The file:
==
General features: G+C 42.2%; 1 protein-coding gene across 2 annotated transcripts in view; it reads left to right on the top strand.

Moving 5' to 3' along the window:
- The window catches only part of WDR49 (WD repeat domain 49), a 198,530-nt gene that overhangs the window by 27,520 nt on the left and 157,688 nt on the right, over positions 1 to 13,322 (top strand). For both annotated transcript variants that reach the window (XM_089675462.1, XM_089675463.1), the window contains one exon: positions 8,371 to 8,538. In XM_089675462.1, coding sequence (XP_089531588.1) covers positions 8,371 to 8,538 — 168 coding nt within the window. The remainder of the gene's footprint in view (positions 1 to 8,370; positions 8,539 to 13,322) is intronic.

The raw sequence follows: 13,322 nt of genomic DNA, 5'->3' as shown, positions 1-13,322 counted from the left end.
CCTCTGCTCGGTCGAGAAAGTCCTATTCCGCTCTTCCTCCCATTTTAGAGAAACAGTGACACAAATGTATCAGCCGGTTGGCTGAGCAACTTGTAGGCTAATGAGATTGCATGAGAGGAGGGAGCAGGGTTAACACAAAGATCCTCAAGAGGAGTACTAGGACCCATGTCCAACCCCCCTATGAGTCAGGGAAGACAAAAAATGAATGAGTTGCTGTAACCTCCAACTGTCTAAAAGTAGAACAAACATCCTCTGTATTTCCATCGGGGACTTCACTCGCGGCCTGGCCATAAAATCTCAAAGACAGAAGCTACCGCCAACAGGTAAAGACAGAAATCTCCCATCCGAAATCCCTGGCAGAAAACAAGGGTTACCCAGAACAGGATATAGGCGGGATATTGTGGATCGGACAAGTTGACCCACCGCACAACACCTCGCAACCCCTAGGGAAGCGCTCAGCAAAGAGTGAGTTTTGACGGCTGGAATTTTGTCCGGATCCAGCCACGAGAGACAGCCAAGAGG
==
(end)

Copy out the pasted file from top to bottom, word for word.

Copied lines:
General features: G+C 42.2%; 1 protein-coding gene across 2 annotated transcripts in view; it reads left to right on the top strand.

Moving 5' to 3' along the window:
- The window catches only part of WDR49 (WD repeat domain 49), a 198,530-nt gene that overhangs the window by 27,520 nt on the left and 157,688 nt on the right, over positions 1 to 13,322 (top strand). For both annotated transcript variants that reach the window (XM_089675462.1, XM_089675463.1), the window contains one exon: positions 8,371 to 8,538. In XM_089675462.1, coding sequence (XP_089531588.1) covers positions 8,371 to 8,538 — 168 coding nt within the window. The remainder of the gene's footprint in view (positions 1 to 8,370; positions 8,539 to 13,322) is intronic.

The raw sequence follows: 13,322 nt of genomic DNA, 5'->3' as shown, positions 1-13,322 counted from the left end.
CCTCTGCTCGGTCGAGAAAGTCCTATTCCGCTCTTCCTCCCATTTTAGAGAAACAGTGACACAAATGTATCAGCCGGTTGGCTGAGCAACTTGTAGGCTAATGAGATTGCATGAGAGGAGGGAGCAGGGTTAACACAAAGATCCTCAAGAGGAGTACTAGGACCCATGTCCAACCCCCCTATGAGTCAGGGAAGACAAAAAATGAATGAGTTGCTGTAACCTCCAACTGTCTAAAAGTAGAACAAACATCCTCTGTATTTCCATCGGGGACTTCACTCGCGGCCTGGCCATAAAATCTCAAAGACAGAAGCTACCGCCAACAGGTAAAGACAGAAATCTCCCATCCGAAATCCCTGGCAGAAAACAAGGGTTACCCAGAACAGGATATAGGCGGGATATTGTGGATCGGACAAGTTGACCCACCGCACAACACCTCGCAACCCCTAGGGAAGCGCTCAGCAAAGAGTGAGTTTTGACGGCTGGAATTTTGTCCGGATCCAGCCACGAGAGACAGCCAAGAGG